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In the darkest hour there may be light

April 14, 2009 by Fiona Hile

Fiona Hile reviews the exhibition of Damien Hirst's Murderme collection at the Serpentine Gallery, London, 2007

Over at the Serpentine Gallery in Hyde Park, the potential for unalloyed joy is unnerving. In the darkest hour there may be light (Parental Guidance Recommended) features works from Damien Hirst’s murderme collection, a somewhat public ‘porn-under-the-bed’ stash of Hirst’s favourite artists. Upon entering the exhibition, victims and assailants alike are encouraged to warm their frostbitten faces in the ‘dirty pillows’ of a welcoming committee of wall-sized Page 3 beauties. Ricocheting like a ball in a pinball machine, we guide our two small children towards an assemblage of bleeding, resinous elephant flesh (John Isaacs), identifying the creature’s melting eye, mistaking the gelatinous form for a whale. Who said slaughter wasn’t sexy?

At the Serpentine the scent of the curator is strong. Sculpture, as a poet once said, is about making you want to touch something you’re not allowed to touch, and Hirst’s collective of under-aged geometrically-fringed sentries hover around us like body odour, simultaneously inciting and divesting us of our desire to make contact.

If an art collection is ‘like a map of a man’s life’, as Hirst has said, it’s not a guide that will get the visitor to anywhere (only a fool would follow another’s map), but is mostly geared, it seems, to getting you away and out. Sarah Lucas’s burnt-out 70’s BMW (No Limits!, 1999) has its front wheels up on ramps. ‘Why?’ my son wants to know. ‘I don’t know,’ I say, ‘Maybe it’s about to take off.’

‘Is this an artwork?’

‘Yes.’

‘Why?’

‘Um …’

We inspect the vehicle in some detail, at a distance, of course, in order to keep the heavily curated student guards at bay.

‘Why is it all rusty?’

‘It’s about commodification, freedom and social decay.’

‘Where’s the steering wheel?’

‘Well, hmmm … let’s see.’

‘Look! Mum! It’s driving itself!’

Hirst’s babysitters are eerily absent as my son lunges at the gearstick.

I steer the child towards the comparatively innocuous painting of a woman going to the toilet, a familiar sight for a boundary-riding preschooler. It’s lovely, really. Restful. The picture’s boundary serves as the frame of the bathroom door, brush-strokes mimicking the corrugated glass, each mark differently shaded to create the woman’s form. The door is panelled, the eight panels sectioning off the woman in the manner of a grid, the kind that teaches drawing students how to disassemble figures and objects and put them back together again.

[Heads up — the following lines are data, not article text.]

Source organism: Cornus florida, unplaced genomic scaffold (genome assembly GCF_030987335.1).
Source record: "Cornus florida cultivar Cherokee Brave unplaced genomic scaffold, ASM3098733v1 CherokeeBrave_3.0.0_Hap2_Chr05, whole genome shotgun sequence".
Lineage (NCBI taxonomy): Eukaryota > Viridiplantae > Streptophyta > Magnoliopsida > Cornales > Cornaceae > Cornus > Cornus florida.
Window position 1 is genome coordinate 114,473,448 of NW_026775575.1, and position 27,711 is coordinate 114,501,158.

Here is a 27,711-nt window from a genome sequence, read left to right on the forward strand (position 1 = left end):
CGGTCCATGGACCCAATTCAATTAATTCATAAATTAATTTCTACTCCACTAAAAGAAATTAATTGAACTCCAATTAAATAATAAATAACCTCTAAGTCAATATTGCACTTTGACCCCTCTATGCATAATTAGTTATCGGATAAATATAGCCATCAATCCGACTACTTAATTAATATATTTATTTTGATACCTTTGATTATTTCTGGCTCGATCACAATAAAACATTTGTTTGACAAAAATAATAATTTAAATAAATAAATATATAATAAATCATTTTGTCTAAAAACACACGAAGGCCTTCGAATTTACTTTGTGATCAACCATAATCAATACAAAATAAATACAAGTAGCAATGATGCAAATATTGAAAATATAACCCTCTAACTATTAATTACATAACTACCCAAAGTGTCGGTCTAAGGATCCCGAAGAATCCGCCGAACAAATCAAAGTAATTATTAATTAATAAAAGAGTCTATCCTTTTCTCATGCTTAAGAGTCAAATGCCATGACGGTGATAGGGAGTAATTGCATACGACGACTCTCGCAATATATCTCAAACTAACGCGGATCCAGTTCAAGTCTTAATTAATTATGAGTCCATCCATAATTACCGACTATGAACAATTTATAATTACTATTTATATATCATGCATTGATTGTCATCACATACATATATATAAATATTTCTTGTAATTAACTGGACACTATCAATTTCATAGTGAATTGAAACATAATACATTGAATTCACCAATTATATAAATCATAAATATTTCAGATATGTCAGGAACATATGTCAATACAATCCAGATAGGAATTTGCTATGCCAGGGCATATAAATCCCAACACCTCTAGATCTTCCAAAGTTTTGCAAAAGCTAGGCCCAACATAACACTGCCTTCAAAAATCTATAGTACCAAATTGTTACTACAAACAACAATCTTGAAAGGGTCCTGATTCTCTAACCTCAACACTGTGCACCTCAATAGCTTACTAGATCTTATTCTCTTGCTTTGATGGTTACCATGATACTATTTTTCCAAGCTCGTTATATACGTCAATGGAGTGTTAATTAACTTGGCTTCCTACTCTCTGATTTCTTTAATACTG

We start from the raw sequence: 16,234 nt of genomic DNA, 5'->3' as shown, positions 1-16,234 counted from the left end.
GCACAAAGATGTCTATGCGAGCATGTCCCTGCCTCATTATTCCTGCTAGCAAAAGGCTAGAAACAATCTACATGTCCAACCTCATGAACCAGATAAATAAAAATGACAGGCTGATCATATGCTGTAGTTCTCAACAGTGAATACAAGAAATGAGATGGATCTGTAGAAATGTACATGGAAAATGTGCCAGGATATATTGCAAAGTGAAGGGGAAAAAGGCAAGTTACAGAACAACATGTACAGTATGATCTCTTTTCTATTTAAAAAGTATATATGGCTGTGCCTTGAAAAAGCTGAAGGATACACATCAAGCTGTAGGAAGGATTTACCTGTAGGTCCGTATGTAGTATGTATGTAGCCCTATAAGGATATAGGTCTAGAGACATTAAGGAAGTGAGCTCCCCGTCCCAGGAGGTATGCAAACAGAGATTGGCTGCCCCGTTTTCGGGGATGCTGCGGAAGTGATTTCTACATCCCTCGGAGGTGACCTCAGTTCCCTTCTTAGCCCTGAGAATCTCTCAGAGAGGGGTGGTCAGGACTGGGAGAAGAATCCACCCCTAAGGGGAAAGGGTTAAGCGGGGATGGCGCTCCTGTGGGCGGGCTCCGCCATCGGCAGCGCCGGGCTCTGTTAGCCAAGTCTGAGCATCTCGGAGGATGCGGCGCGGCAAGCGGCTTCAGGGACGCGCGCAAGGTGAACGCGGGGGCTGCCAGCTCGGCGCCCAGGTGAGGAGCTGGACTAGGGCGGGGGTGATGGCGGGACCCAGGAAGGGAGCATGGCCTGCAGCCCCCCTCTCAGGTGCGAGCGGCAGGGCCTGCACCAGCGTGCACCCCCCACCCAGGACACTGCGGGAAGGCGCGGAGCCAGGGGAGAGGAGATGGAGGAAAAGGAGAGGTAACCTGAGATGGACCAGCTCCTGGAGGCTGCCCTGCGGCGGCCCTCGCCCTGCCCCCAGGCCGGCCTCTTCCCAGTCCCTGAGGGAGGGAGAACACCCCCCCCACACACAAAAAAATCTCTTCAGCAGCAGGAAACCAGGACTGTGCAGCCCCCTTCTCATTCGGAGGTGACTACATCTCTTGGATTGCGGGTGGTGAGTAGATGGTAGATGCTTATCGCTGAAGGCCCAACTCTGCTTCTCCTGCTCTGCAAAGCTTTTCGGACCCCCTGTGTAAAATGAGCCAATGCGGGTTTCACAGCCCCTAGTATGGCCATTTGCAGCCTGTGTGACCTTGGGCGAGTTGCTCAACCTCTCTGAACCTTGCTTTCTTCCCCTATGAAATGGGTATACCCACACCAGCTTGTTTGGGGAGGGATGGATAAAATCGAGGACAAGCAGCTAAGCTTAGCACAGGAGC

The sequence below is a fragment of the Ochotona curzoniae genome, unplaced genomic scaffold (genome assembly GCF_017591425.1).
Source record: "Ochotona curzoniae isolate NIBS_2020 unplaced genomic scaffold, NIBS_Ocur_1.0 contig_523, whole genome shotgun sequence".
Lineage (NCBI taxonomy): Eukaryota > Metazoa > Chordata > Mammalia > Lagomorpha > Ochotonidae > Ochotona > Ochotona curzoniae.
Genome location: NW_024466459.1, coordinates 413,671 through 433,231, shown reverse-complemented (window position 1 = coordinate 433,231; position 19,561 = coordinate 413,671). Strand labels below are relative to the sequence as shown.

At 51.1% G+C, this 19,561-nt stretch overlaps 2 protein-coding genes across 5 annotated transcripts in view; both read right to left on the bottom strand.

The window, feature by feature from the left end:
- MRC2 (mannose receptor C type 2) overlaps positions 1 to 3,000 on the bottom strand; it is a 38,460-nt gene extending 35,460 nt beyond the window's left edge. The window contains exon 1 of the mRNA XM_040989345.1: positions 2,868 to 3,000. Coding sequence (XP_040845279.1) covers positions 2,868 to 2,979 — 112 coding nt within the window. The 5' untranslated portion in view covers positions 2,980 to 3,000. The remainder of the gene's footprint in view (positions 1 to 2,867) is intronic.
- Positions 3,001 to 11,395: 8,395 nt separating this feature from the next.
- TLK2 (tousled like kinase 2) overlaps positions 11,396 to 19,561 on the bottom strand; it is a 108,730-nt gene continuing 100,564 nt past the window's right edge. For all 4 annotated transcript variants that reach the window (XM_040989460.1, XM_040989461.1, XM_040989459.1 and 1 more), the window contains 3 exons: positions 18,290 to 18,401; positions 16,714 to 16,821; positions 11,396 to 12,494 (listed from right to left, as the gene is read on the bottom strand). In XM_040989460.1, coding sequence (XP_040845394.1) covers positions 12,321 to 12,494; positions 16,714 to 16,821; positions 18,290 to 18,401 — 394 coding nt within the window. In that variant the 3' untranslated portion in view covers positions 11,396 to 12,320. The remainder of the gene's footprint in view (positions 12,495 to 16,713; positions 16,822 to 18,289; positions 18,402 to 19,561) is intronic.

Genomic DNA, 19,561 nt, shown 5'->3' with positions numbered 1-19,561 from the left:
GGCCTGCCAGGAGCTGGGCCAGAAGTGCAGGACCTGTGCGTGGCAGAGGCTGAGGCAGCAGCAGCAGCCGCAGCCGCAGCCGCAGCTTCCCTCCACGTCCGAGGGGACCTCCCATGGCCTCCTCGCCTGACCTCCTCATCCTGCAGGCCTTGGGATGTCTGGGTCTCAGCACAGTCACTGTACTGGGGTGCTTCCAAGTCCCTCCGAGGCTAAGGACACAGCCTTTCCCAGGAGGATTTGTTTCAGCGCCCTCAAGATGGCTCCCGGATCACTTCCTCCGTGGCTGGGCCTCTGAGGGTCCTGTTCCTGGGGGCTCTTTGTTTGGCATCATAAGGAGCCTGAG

Back in the main room, my husband is holding our toddler up to an enormous aluminium half-balloon. Not even the pre-oedipal are safe. When our eldest was learning to talk, his word for balloon was the same as his word for breast. My ‘boons’ soon became ‘boondens’, then ‘bosoms’ until, finally, the connection was abandoned. The four of us stand in front of the shiny almost-orb, admiring our fish-eye reflections. A work of art, as Lyotard writes, can only become modern once it has been postmodern. The postmodern, then, is that which is registered in the process of being expelled.

Angus Fairhurst’s PietÀ  (1996) is at once evocative of Michelangelo’s famous depiction of mother and son and the lesser-known marble tomb erected in honour of the poet, Shelley, in which the tortured artist’s body is cradled in the arms of his somewhat healthier-looking wife. In Fairhurst’s photographic self-portrait the naked artist is cuddled by a figure in an enormous gorilla suit. Hirst has said that a great work of art ‘is like a joke with a punchline, a complete, whole, perfect cycle with nothing wrong with it.’ Gazing up at the four distorted images splayed across the adorable balloon, Hirst’s message becomes clear. It seems rude to linger, under the circumstances, and so, to the tangible relief of the bodyguards, we go out into the foyer, to struggle the children into unwanted coats and hats, and walk out into the cold.

Angus Fairhurst, Pieta, 1996, C-print, 248 x 183 cm, Copyright the Estate of Angus Fairhurst; courtesy Murderme, London and Sadie Coles HQ, LondonAngus Fairhurst, Pieta, 1996, C-print, 248 x 183 cm, Copyright the Estate of Angus Fairhurst; courtesy Murderme, London and Sadie Coles HQ, London

Sarah Lucas, No Limits!, 1999, BMW, Fibreglass and mechanical arm, 148 x 180 x 460 cm, Copyright Sarah Lucas; courtesy Murderme, London and Sadie Coles HQ, LondonSarah Lucas, No Limits! BMW, fibreglass and mechanical arm 148 x 180 x 460 cm, Copyright Sarah Lucas; courtesy Murderme, London and Sadie Coles HQ, London

John Isaacs, The Incomplete History of Unknown Discovery, 1998, Wax, resin, latex, stage blood, expanding foam, 3 (whale) pieces + video still (60 min DVD), Dimensions variable, Copyright John Isaacs, courtesy Murderme, LondonJohn Isaacs, The Incomplete History of Unknown Discovery, 1998, Wax, Resin, latex, stage blood, expanding foam, 3 (whale) pieces + video still (60 min DVD), Dimensions variable, Copyright John Isaacs, courtesy Murderme, London